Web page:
Thursday’s earthquake follows the more powerful 7.6 earthquake that struck Mexico City three days earlier
A 6.8-magnitude earthquake struck western Mexico on Thursday morning, killing at least one person and damaging several unidentified buildings.
The European Mediterranean Seismological Center (EMSC) initially said the quake hit the Michoacán region of southwest Mexico. However, Mexico City was also affected, more than 100 miles away from where the death was reported.
Mexico City Mayor Claudia Sheinbaum confirmed the death on Twitter on Thursday morning.
Politician told that one person died after falling in the capital’s Colonia Doctors locality, The victim allegedly hit him on the head while falling from the stairs of his house.
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Terrified residents in Mexico City’s Roma Sur area ran out of their buildings in pajamas and blankets as soon as the quake alarm sounded.
The US Tsunami Warning System did not issue a tsunami warning, which means that the tremor is not expected to cause a tsunami.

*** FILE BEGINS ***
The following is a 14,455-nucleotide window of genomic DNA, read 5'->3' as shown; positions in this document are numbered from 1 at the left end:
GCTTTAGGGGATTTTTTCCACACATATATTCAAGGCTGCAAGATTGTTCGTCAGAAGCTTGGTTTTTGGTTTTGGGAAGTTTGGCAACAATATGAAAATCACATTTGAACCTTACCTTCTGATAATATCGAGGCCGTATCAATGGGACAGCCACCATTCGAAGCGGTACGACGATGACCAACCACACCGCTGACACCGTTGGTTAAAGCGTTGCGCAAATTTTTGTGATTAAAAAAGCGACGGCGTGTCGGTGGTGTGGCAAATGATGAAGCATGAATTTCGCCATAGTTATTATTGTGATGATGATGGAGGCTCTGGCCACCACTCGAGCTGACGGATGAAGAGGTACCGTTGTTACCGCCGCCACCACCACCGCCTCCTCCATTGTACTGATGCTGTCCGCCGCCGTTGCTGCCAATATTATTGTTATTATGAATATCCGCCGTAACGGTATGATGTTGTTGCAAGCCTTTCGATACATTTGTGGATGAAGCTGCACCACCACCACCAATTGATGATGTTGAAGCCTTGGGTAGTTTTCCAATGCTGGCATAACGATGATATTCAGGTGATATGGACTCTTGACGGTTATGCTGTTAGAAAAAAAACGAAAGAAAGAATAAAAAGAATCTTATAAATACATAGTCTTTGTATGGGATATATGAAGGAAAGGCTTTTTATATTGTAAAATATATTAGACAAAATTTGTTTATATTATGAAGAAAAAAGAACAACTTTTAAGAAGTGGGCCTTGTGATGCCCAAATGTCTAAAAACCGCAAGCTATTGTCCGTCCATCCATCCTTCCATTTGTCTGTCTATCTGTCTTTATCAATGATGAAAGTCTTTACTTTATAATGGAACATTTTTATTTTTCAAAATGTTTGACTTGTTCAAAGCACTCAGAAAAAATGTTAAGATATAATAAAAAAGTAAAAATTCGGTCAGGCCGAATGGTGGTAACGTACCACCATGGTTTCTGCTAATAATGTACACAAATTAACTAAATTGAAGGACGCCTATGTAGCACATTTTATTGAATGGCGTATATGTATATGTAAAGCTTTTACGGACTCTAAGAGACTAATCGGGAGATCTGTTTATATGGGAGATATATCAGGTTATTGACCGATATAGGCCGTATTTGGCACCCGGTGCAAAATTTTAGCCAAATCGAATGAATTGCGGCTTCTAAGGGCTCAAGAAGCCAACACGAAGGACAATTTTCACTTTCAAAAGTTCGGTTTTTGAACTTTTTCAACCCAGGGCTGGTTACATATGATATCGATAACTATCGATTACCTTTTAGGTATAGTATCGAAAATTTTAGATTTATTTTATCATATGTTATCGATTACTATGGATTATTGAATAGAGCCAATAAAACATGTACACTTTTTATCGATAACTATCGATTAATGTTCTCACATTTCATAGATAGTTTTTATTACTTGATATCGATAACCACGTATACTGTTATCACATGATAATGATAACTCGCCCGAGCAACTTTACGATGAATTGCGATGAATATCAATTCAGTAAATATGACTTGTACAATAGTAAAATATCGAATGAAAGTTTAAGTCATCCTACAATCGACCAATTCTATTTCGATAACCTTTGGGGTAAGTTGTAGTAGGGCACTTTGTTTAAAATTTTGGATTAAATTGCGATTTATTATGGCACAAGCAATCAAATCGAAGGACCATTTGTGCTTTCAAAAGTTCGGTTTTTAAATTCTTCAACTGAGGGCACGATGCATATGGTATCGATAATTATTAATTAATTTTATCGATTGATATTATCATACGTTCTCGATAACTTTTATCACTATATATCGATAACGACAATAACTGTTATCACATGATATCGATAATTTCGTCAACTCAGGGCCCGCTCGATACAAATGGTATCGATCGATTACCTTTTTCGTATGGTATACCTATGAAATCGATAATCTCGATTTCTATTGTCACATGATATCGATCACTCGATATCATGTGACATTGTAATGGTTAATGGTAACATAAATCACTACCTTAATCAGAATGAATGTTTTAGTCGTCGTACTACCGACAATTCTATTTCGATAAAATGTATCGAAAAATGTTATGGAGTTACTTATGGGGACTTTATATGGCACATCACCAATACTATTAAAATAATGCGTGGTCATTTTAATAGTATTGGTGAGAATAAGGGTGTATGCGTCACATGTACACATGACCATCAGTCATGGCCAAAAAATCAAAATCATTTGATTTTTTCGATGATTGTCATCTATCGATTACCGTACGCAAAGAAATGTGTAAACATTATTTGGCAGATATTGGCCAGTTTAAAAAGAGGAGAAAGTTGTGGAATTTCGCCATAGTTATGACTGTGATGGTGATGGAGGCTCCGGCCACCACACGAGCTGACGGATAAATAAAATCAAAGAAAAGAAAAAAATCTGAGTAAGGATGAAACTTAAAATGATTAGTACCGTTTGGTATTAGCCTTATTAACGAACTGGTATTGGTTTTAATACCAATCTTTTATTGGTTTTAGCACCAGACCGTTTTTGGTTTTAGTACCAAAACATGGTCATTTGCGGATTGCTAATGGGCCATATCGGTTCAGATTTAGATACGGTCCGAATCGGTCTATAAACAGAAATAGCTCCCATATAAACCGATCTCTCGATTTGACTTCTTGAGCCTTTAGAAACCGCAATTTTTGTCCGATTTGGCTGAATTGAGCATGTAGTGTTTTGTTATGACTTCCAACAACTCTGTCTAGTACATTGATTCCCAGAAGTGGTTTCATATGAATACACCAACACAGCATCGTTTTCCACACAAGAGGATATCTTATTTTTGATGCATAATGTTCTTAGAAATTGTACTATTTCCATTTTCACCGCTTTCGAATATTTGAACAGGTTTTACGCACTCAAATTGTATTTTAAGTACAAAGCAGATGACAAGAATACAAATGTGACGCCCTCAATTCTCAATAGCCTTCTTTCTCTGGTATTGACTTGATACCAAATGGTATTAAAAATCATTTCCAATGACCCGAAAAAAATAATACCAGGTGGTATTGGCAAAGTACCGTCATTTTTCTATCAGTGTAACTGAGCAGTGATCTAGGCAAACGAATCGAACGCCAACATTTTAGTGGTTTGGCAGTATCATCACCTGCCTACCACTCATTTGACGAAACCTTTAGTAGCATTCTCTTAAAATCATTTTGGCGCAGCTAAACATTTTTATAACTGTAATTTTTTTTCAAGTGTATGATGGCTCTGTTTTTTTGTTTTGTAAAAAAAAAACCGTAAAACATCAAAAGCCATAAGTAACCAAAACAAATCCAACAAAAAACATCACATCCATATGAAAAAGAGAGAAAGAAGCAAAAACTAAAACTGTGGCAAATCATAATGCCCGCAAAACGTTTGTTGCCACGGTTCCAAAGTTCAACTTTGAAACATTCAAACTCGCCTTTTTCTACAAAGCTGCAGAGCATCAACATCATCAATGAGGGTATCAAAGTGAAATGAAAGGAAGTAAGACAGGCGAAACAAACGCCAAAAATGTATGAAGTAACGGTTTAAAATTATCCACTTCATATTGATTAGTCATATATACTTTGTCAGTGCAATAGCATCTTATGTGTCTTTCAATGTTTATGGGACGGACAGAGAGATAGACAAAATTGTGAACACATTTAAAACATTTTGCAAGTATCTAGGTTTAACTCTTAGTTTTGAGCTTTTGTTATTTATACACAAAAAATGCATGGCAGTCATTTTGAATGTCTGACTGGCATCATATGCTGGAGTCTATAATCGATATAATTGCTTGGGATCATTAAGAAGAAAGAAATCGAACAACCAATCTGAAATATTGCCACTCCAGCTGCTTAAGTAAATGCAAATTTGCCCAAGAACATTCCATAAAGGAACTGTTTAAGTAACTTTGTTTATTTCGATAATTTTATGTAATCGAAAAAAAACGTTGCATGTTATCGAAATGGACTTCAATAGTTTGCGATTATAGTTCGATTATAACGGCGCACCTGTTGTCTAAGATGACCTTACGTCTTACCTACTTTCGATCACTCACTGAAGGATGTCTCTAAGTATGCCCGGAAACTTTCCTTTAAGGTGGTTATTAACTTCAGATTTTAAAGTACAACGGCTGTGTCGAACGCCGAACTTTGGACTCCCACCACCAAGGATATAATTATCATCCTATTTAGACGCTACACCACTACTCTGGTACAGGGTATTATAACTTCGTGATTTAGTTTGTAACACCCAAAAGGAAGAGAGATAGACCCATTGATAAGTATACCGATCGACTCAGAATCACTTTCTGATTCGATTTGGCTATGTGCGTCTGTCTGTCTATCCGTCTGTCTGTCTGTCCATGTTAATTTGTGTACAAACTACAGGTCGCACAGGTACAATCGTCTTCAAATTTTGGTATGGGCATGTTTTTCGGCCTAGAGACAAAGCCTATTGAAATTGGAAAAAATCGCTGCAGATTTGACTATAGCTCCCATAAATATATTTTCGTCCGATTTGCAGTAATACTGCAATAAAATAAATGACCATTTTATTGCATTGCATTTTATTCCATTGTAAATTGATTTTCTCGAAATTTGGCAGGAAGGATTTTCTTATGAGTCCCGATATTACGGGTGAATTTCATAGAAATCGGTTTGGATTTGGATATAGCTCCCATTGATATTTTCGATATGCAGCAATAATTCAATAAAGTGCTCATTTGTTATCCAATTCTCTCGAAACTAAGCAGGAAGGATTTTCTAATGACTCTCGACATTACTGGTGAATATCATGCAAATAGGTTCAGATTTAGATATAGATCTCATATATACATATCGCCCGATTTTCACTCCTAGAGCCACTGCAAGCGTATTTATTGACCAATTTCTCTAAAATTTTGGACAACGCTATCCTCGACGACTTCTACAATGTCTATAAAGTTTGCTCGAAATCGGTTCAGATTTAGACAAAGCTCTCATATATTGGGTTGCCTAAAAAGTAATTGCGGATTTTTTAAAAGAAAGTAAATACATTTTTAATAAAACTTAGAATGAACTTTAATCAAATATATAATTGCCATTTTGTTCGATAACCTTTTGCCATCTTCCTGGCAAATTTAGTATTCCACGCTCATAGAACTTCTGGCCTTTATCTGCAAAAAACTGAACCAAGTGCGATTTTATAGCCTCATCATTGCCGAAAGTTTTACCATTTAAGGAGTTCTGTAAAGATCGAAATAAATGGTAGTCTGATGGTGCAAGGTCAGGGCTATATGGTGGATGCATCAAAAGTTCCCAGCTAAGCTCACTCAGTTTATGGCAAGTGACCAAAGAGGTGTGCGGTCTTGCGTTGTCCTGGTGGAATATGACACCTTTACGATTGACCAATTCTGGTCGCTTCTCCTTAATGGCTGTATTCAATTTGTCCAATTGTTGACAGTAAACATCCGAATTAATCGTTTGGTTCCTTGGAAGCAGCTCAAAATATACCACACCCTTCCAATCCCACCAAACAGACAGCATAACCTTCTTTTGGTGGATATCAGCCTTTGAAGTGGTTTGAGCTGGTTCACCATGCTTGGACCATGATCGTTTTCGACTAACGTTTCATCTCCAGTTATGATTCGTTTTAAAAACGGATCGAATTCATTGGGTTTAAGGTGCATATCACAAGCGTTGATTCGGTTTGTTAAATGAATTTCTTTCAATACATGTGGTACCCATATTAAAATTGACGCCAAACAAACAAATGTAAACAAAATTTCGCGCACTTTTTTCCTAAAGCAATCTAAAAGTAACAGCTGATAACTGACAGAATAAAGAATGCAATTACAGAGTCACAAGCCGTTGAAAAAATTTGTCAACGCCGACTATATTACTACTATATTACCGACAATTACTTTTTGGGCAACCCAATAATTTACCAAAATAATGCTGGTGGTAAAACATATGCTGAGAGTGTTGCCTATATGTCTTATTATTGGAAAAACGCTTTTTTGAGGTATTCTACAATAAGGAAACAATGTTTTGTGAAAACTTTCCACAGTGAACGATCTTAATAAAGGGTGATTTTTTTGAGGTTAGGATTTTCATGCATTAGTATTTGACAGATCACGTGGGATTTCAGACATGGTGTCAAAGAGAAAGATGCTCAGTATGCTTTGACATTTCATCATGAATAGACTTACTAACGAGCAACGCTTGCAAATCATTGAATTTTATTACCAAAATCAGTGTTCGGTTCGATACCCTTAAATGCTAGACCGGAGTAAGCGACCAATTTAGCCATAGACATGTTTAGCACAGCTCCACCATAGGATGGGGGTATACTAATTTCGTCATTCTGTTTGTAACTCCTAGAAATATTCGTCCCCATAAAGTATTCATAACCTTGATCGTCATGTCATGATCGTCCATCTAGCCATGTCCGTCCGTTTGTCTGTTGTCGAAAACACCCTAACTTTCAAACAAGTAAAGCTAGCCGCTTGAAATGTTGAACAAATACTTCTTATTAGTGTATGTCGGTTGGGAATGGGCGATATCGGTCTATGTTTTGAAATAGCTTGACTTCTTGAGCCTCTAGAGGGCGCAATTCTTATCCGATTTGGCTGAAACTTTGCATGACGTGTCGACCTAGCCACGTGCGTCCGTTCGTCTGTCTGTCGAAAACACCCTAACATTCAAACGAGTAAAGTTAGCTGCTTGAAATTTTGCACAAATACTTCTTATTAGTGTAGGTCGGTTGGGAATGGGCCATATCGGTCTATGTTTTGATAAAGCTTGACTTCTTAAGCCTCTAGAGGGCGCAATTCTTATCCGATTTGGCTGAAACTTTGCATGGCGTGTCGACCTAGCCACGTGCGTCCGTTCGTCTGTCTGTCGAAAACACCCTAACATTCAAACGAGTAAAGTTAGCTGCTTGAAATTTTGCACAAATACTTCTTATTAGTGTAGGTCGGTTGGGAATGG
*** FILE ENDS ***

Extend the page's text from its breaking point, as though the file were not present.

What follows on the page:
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Thursday’s quake follows a more powerful 7.6 magnitude quake that struck Mexico City on September 19 – a day that many Mexicans consider unlucky.
Mexico has experienced three major earthquakes on 19 September 1985, 2017 and 2022. The coincidence is reportedly a source of concern for many, as the 2017 earthquake killed more than 200 people.
According to the modified Mercalli intensity scale – a scale that measures the intensity of an earthquake – a 6 is considered “strong” and a 7 is considered “very strong”.
According to the United States Geological Survey, both magnitudes make it difficult to stand and have the potential to collapse plaster and break chimneys.
The amount of damage depends on how well the structures are built. It is not known how many buildings have been damaged at this time.
The Associated Press and Reuters contributed to this report.
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